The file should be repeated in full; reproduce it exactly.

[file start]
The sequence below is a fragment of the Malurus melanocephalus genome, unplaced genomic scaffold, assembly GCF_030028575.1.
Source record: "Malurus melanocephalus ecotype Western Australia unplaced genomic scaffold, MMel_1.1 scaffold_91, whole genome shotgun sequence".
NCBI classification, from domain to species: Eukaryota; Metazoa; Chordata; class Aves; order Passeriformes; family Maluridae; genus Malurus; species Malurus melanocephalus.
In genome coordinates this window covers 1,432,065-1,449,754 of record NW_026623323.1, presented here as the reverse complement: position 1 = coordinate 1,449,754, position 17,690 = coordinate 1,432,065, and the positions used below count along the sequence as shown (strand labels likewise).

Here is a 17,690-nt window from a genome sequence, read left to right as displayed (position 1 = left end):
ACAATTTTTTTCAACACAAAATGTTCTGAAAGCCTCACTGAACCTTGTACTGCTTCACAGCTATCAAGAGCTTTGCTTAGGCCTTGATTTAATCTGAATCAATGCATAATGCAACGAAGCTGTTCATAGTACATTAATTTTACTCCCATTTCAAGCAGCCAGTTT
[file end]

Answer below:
The sequence below is a fragment of the Malurus melanocephalus genome, unplaced genomic scaffold, assembly GCF_030028575.1.
Source record: "Malurus melanocephalus ecotype Western Australia unplaced genomic scaffold, MMel_1.1 scaffold_91, whole genome shotgun sequence".
NCBI classification, from domain to species: Eukaryota; Metazoa; Chordata; class Aves; order Passeriformes; family Maluridae; genus Malurus; species Malurus melanocephalus.
In genome coordinates this window covers 1,432,065-1,449,754 of record NW_026623323.1, presented here as the reverse complement: position 1 = coordinate 1,449,754, position 17,690 = coordinate 1,432,065, and the positions used below count along the sequence as shown (strand labels likewise).

Here is a 17,690-nt window from a genome sequence, read left to right as displayed (position 1 = left end):
ACAATTTTTTTCAACACAAAATGTTCTGAAAGCCTCACTGAACCTTGTACTGCTTCACAGCTATCAAGAGCTTTGCTTAGGCCTTGATTTAATCTGAATCAATGCATAATGCAACGAAGCTGTTCATAGTACATTAATTTTACTCCCATTTCAAGCAGCCAGTTT